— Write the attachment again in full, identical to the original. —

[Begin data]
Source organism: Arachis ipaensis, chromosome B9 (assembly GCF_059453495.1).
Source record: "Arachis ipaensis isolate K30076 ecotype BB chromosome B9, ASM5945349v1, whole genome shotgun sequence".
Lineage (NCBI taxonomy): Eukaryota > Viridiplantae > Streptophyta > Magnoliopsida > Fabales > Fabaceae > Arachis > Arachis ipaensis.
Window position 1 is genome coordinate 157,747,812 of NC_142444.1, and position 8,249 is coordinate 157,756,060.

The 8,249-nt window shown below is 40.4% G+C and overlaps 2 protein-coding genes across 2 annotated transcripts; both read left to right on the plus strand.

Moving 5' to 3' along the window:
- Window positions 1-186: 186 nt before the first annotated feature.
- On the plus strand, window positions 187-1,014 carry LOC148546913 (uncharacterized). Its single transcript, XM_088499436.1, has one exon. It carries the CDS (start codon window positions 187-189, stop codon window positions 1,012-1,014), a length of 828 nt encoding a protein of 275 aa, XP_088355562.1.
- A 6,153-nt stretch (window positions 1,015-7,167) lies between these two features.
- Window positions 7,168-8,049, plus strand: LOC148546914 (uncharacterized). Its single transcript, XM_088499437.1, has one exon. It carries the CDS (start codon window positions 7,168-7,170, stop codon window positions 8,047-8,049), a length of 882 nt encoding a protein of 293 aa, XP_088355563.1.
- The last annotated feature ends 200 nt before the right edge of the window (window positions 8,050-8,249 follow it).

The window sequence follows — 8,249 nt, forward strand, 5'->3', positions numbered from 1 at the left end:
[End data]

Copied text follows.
Source organism: Arachis ipaensis, chromosome B9 (assembly GCF_059453495.1).
Source record: "Arachis ipaensis isolate K30076 ecotype BB chromosome B9, ASM5945349v1, whole genome shotgun sequence".
Lineage (NCBI taxonomy): Eukaryota > Viridiplantae > Streptophyta > Magnoliopsida > Fabales > Fabaceae > Arachis > Arachis ipaensis.
Window position 1 is genome coordinate 157,747,812 of NC_142444.1, and position 8,249 is coordinate 157,756,060.

The 8,249-nt window shown below is 40.4% G+C and overlaps 2 protein-coding genes across 2 annotated transcripts; both read left to right on the plus strand.

Moving 5' to 3' along the window:
- Window positions 1-186: 186 nt before the first annotated feature.
- On the plus strand, window positions 187-1,014 carry LOC148546913 (uncharacterized). Its single transcript, XM_088499436.1, has one exon. It carries the CDS (start codon window positions 187-189, stop codon window positions 1,012-1,014), a length of 828 nt encoding a protein of 275 aa, XP_088355562.1.
- A 6,153-nt stretch (window positions 1,015-7,167) lies between these two features.
- Window positions 7,168-8,049, plus strand: LOC148546914 (uncharacterized). Its single transcript, XM_088499437.1, has one exon. It carries the CDS (start codon window positions 7,168-7,170, stop codon window positions 8,047-8,049), a length of 882 nt encoding a protein of 293 aa, XP_088355563.1.
- The last annotated feature ends 200 nt before the right edge of the window (window positions 8,050-8,249 follow it).

The window sequence follows — 8,249 nt, forward strand, 5'->3', positions numbered from 1 at the left end: